Minnesota Wild Just Make Ya’ Want To Poop! And How Will The College Athletes Union Movement Come Out?

Marc Elliott

HIBBING… Just about three Friday eves ago, I was seated at the dining room table. Across from me was my five-year-old granddaughter, little Jewel Annie, and we were preparing to play our favorite card game, War. I’ve never been much for board games or cards, so I’ll sheepishly admit that this is about the only card game I know. My little buddy is a spitfire. Her grandma was a gymnast—petite, strong and athletic—and her mom is built the same and so is she. She is high-energy, not shy, and usually whatever is on her mind comes right out of her mouth.
I am shuffling the deck, and she and her little brother, the three-year-old Wyatt “the Big Wy-guy,” have been downing ice-cold chocolate milk this evening like they own a dairy farm. So I mentioned to my little buddy that she and the Wy-guy seem to really like the chocolate moo juice. She said, “We love it, Grandpa, and it makes you poop!” Well, I’m not quite sure how you would respond to that, except that in trying not to bust out laughing, I was smiling so hard my cheeks were sore. On a side note, Jewel Annie’s rules for War are that you put your card down first and then she holds her hands under the table while she searches for a card to beat the one you put down. She is like 495-0 in games played.
The “makes you poop” comment stuck with me, though. After the Minnesota Wild got slapped around by the Vancouver Canucks and the mad professor-coach John Tortorella, and then a couple of nights later got the snot knocked out of them by the St. Louis Blues, (5-2 and 5-1 butt-kickings), the first thing I could think of after the final horn went off, mercifully ending the total beat-down by the Blues, was that the Wild just make me want to poop. You know, it’s not like they have a wild card play-off spot all sewn up. Rather, I can see now that they are going to be hanging on for dear life until the final buzzer of the final tilt, and even then may not make it into the Stanley Cup tourney.
Last week I said the Wild would go 5-5 in the last ten tilts to finish up with 95 points and a wild card spot in the tourney. I thought they would beat the Canucks, I didn’t have them besting STL, and I gave them a thumbs up against Phoenix down in the desert. They had a miracle third period against the Yotes last night to get a 3-1 win and ended up 1-2 in those games for 2 of 6 points. Goalie Ilya Bryzgalov had a huge night against the Yotes. They are now down to 7 games to go: at home versus the Pengwah, Bruins, STL and Nashville, and on the road against the Kings, Blackhawks and Winnipeg. I am looking at a 3-4 finish for 93 points. The only thing is, can that get them in?
The Yotes have been a hotter club lately than the Wild have been. Even the Dallas NorthStars have been having a better go of it. Phoenix is now 6-3-1 in their L10 and the NorthStars are 5-4-1 and coming on. In fact, they went to the Gateway City last night and beat the Blues 4-2. Not many teams have done that this season. STL is 26-6-4 at home this year. The Wild aren’t bad at home either, with a 23-9-5 home record, but they are under .500 on the road.
Can the Wild hang on and get in? I see a 4-4 finish for the NorthStars in their final push for a 91-point finish. I see a 4-3 finish for the Yotes for a 92-point finish. So my Western Conference final has the Wild in 7th, Yotes in 8th, and the NorthStars finish on the outside looking in at the 9th spot and heading for a tee time. Now, any deviation or faltering by the Wild opens the door for either of those two clubs to step up. Vancouver would have to win their remaining 6 tilts to obtain 91 points and a shot at getting in. Honestly, the best I see for them is 2-4. No one else has a shot after those clubs. The Wild are in total control of their destiny. Can they finish the job?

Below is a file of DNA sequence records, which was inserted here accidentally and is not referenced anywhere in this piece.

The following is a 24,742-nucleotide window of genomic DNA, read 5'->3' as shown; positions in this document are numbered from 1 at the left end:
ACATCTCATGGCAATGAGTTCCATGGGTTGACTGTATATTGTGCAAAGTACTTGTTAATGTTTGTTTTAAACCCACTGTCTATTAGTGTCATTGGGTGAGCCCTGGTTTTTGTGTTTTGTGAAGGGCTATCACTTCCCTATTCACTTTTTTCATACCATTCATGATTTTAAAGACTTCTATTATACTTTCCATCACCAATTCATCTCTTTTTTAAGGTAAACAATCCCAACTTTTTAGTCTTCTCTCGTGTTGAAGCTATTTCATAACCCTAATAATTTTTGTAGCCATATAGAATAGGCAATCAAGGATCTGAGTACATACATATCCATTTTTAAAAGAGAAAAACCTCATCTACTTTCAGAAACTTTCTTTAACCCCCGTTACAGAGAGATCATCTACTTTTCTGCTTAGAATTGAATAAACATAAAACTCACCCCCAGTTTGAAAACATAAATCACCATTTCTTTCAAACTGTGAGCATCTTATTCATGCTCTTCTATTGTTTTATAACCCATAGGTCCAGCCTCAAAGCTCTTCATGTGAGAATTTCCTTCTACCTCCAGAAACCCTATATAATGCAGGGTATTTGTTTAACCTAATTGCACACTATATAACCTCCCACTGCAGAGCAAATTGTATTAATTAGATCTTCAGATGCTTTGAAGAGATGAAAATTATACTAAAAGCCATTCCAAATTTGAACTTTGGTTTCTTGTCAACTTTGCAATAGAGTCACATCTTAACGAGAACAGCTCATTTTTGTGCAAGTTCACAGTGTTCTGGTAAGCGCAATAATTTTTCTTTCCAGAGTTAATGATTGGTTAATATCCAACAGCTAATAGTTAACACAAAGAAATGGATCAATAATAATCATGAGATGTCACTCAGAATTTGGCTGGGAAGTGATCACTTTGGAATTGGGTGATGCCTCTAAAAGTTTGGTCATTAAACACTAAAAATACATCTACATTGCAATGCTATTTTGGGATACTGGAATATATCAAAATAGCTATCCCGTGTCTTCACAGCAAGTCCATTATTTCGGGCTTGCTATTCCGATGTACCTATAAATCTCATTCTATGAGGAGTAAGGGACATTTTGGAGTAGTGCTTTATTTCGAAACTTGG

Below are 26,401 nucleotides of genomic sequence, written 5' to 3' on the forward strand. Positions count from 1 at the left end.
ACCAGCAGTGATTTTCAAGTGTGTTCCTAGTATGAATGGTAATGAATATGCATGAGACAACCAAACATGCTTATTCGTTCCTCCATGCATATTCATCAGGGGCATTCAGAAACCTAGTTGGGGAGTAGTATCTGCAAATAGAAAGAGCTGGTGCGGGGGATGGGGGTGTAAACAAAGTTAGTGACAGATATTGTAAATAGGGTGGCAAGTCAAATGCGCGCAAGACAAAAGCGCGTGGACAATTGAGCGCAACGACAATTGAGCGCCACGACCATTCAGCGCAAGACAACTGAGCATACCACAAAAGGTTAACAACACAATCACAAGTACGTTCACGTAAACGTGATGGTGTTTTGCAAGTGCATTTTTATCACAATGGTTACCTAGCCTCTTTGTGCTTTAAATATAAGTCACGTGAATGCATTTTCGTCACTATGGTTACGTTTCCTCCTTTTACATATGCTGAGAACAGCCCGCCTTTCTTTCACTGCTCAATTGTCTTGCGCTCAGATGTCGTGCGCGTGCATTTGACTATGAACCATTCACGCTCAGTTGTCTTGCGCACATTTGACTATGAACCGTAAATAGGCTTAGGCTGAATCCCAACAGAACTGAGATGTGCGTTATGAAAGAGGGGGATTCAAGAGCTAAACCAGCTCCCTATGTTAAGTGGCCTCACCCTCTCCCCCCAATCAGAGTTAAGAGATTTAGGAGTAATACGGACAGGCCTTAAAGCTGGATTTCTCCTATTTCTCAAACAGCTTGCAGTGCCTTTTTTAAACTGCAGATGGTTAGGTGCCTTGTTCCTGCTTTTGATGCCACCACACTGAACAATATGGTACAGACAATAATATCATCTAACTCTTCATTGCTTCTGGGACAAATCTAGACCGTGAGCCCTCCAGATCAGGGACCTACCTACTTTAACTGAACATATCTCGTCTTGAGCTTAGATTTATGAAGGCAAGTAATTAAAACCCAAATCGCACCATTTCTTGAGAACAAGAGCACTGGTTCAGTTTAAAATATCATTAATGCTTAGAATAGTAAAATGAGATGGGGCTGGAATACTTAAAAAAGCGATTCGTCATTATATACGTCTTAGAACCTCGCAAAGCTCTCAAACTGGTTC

THERE HAS BEEN DISCUSSION for several years regarding monetary compensation for collegiate athletes. Points have been made regarding how much revenue some of the big programs in football and basketball actually bring in for their respective schools, and that the players should receive some sort of share of those funds. It has been countered that the athletes are getting compensated in the form of the monetary value of their scholarships, room, board, meals, and the like. There are those involved who say they are OK with investigating the possibility of paying the players, while others are dead set against it.
Some student athletes at Big Ten member school Northwestern University decided to test the waters by going to the National Labor Relations Board regarding unionizing as athletes. The NLRB surprised a lot of people intently following this case by ruling that the players met the criteria necessary to be considered employees of the university, in that the acceptance of an athletic scholarship constituted a form of payment in exchange for work—that they were transfers of economic value.
Peter S. Ohr of the Chicago office of the NLRB wrote, “While it is true that the players do not receive a paycheck in the traditional sense, they nevertheless receive a substantial economic benefit for playing football.” Clemson head football coach Dabo Swinney is against compensating players and rails against those who act as if the players get nothing because they don’t receive any compensation in currency. Swinney stated, “To say these guys get nothing totally devalues an education. It just blows my mind people don’t even want to quantify an education.”
I am not certain how this will turn out, but I am certain that the matter is gaining critical mass and will land squarely on the debate table sometime very soon in a higher court of law. I will write more on this in the future. Stay tuned…. PEACE

Marc Elliott is a free lance sports opinion writer who splits time between his hometown in Illinois and Minnesota.